Don’t waste time on Christmas romances


Holly Shively Headshot

By Holly Shively and By Holly Shively

Christmas movies, along with the snow, hit us full force like a brick wall this year. But in all honesty, are they really worth the watch?

The short answer: no, not really. As you’ve probably already guessed, I’m going to lay out the long answer for you too.

I have every sappy bone in my body, but I still find it hard to get behind Christmas romances. Most of the time, they’re poorly made. Even when the actors aren’t bad, they’ve all got some kind of cheesy vibe that keeps you from fully immersing yourself into the story. Just about every story follows one of three formulas that move at unrealistic paces.

I’m sure you’ve all recognized it. First we’re introduced to a hard-working woman, one who may be a nobody waiting for her break or one who’s already made it big, working in some massive city and making a ton of money.

Either way, one formula takes this hardworking woman, who is far too busy to look for love, and puts her in the path of a man she instantly dislikes. Later, she’ll meet the man again, but this time, it’s for work. The two are forced to spend time together and end up falling madly in love after realizing their first impressions were wrong.

Yesterday I watched Netflix’s attempt at a sappy Christmas romance—”A Christmas Prince.” In the movie, Amber (Rose McIver) attempts to get her big break in New York City journalism by traveling to Aldovia over Christmas to get the scoop on a scumbag prince taking the throne.

When she gets there, she unknowingly meets (and hates) the prince the first time when he steals her cab at the airport. When she gets to the palace and finds out the prince isn’t talking to the press, she poses as the tutor to the prince’s much younger sister to get the insider scoop. She knows she can’t return home with nothing, or she’ll never make it as a journalist.

Throughout the hour and half run time, viewers find out the prince isn’t so terrible (how predictable) and the two main characters fall head over heels for each other (big surprise). The two become engaged after just a few weeks of knowing each other, and Amber will soon become queen.

Sounds like every other Christmas movie you’ve ever seen? If not, here’s another formula for you.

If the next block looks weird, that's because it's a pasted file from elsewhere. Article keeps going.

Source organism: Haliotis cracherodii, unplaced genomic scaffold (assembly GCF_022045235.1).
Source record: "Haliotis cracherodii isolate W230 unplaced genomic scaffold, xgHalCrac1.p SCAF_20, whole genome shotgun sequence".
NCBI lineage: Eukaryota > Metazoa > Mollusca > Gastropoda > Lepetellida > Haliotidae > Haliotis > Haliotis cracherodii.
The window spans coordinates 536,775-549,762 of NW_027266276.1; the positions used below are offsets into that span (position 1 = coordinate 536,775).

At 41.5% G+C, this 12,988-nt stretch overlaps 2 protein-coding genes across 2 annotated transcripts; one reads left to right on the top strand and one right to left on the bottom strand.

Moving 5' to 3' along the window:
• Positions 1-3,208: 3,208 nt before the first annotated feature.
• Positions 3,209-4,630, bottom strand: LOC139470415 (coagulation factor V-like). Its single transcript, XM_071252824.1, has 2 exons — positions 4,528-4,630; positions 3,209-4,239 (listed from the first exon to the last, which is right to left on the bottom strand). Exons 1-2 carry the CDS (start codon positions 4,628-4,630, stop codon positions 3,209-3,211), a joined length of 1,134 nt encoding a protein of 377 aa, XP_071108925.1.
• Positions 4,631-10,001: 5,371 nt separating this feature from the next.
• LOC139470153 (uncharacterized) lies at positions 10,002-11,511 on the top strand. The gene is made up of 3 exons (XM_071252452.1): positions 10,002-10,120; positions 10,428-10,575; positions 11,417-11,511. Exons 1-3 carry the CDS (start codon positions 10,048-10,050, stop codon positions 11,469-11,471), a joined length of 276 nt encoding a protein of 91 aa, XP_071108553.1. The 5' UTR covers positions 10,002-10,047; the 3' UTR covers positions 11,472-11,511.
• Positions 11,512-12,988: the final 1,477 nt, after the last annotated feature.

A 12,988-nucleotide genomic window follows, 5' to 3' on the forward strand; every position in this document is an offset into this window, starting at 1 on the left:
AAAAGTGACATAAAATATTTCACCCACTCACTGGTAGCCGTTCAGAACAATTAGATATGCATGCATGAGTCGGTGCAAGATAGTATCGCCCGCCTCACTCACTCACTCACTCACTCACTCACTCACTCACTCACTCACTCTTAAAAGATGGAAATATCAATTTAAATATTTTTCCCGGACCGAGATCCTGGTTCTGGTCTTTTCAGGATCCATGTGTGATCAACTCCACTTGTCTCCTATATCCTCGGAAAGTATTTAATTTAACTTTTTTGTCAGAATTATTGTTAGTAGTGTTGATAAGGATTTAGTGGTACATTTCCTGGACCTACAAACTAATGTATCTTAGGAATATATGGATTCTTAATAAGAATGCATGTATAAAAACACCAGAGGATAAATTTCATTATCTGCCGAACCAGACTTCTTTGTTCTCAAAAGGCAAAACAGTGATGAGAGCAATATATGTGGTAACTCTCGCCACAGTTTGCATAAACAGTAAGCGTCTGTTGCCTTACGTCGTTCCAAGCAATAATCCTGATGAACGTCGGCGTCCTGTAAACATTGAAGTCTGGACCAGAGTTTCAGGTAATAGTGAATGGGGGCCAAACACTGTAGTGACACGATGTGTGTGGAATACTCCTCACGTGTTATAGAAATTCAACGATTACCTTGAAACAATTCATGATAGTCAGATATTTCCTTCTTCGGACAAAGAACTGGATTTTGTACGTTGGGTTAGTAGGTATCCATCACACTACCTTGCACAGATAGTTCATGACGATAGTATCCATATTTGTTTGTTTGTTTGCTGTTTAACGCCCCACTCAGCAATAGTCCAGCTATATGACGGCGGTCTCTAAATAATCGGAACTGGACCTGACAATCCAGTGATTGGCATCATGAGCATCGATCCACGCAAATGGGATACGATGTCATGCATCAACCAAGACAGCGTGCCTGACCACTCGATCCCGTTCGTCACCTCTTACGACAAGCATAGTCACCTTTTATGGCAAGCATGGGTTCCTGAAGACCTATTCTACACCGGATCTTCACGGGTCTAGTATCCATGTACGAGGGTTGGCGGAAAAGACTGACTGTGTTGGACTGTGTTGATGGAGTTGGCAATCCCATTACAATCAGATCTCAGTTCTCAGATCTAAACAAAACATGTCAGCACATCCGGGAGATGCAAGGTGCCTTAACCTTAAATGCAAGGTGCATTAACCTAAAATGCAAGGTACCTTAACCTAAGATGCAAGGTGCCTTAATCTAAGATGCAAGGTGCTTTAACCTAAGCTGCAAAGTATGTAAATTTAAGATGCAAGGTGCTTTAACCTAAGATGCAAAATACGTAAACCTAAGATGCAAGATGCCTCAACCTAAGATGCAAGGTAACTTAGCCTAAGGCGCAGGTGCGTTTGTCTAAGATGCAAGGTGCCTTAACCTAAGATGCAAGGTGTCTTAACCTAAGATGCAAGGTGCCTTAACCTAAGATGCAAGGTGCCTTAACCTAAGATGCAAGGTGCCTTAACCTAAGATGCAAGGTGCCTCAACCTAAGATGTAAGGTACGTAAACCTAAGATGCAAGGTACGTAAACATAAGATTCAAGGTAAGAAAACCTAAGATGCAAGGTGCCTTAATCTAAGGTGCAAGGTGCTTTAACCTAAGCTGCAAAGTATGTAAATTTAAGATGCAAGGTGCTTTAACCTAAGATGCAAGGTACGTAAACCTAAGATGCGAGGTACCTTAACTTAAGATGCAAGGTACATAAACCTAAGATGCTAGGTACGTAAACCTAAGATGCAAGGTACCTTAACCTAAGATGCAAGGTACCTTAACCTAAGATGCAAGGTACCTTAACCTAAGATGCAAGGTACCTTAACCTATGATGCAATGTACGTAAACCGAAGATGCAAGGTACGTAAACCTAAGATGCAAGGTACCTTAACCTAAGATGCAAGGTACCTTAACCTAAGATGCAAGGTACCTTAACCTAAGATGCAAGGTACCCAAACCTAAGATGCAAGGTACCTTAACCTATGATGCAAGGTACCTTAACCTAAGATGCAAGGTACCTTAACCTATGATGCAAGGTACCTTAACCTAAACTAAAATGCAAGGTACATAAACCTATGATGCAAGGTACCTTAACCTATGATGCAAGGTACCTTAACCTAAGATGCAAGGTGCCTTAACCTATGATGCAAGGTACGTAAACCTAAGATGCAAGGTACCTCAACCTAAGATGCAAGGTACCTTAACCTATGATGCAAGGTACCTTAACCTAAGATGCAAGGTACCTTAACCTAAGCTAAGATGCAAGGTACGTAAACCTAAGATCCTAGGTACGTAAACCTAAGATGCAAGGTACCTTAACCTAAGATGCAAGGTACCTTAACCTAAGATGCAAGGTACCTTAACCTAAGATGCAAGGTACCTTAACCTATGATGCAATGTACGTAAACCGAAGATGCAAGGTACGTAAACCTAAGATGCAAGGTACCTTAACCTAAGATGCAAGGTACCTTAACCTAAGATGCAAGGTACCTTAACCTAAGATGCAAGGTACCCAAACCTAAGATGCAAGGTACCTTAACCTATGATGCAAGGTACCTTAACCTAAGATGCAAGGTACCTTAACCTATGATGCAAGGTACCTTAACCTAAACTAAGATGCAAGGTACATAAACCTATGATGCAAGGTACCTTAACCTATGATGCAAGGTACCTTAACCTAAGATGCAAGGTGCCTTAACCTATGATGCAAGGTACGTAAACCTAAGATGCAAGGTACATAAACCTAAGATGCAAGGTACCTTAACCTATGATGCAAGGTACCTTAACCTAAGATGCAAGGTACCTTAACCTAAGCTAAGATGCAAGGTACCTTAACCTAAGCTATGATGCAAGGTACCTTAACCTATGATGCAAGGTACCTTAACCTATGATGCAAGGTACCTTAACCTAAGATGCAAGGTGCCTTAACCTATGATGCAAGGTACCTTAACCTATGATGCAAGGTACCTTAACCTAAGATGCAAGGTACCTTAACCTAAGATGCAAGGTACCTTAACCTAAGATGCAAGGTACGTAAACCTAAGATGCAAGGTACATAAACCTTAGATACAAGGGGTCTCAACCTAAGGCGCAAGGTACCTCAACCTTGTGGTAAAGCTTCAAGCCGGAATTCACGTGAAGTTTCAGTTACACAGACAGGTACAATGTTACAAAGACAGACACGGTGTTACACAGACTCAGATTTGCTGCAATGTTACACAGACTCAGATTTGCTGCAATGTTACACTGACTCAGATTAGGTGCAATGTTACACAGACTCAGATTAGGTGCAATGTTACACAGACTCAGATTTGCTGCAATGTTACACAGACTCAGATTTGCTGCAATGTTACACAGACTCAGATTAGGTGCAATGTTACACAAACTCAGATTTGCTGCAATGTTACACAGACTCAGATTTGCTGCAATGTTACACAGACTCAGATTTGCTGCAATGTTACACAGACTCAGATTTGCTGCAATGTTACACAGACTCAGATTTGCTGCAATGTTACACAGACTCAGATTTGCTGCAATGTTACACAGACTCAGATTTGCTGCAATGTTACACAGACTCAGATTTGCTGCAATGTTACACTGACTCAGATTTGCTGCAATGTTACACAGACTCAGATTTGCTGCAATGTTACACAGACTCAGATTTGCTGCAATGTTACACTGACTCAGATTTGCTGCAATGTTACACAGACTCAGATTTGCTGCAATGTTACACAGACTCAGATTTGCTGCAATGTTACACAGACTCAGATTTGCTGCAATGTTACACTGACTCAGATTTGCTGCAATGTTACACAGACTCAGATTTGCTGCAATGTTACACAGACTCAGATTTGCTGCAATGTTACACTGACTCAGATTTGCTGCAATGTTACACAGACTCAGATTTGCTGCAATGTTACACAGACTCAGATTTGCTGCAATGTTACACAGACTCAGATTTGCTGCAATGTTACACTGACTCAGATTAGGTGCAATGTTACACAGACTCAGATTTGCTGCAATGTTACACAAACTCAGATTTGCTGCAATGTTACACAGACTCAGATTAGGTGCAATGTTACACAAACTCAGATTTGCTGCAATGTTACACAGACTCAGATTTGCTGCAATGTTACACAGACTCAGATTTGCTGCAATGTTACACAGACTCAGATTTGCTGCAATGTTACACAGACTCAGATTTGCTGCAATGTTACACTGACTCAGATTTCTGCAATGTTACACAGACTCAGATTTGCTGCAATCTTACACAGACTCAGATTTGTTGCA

Formula two exists when the “nobody” hard worker finds a rich hero whom she feels unworthy to in comparison. Despite the hero’s wealth and high social status, he falls for the girl and steals her away from her service job.

The final formula takes the big-time, city-going designer or marketing executive to her tiny hometown for the holidays. She meets either her high school sweetheart, the boy she never looked at twice or her biggest crush from back in the day. He happens to be some kind of rancher or in another occupation that requires him to stay in the small town his whole life, which he prefers over the big city. The heroine somehow falls in love with him anyway and also finds a renewed passion for her simple, small-town life.

What do we expect, though, when Hollywood releases dozens of new Christmas movies every year because the market for them is so large? There may be more than one way to skin a cat (or one way to make a Christmas romance), but there are still only so many ways (in this case, about three formulas).

We recognize that every one of these movies is going to follow some typical equation, yet for some reason, we watch them, anyway. It’s really such a waste of our time when we can be watching other Christmas movies with original plots.

Here’s what is worth the watch: the Christmas comedy. I can sit for hours and watch “Elf,” “Christmas with the Kranks,” “Home Alone” and all the “Santa Clause” movies starring Tim Allen. In all reality, most of them present relationships that do a better job depicting real romance than the movies that specifically focus on sappy love stories.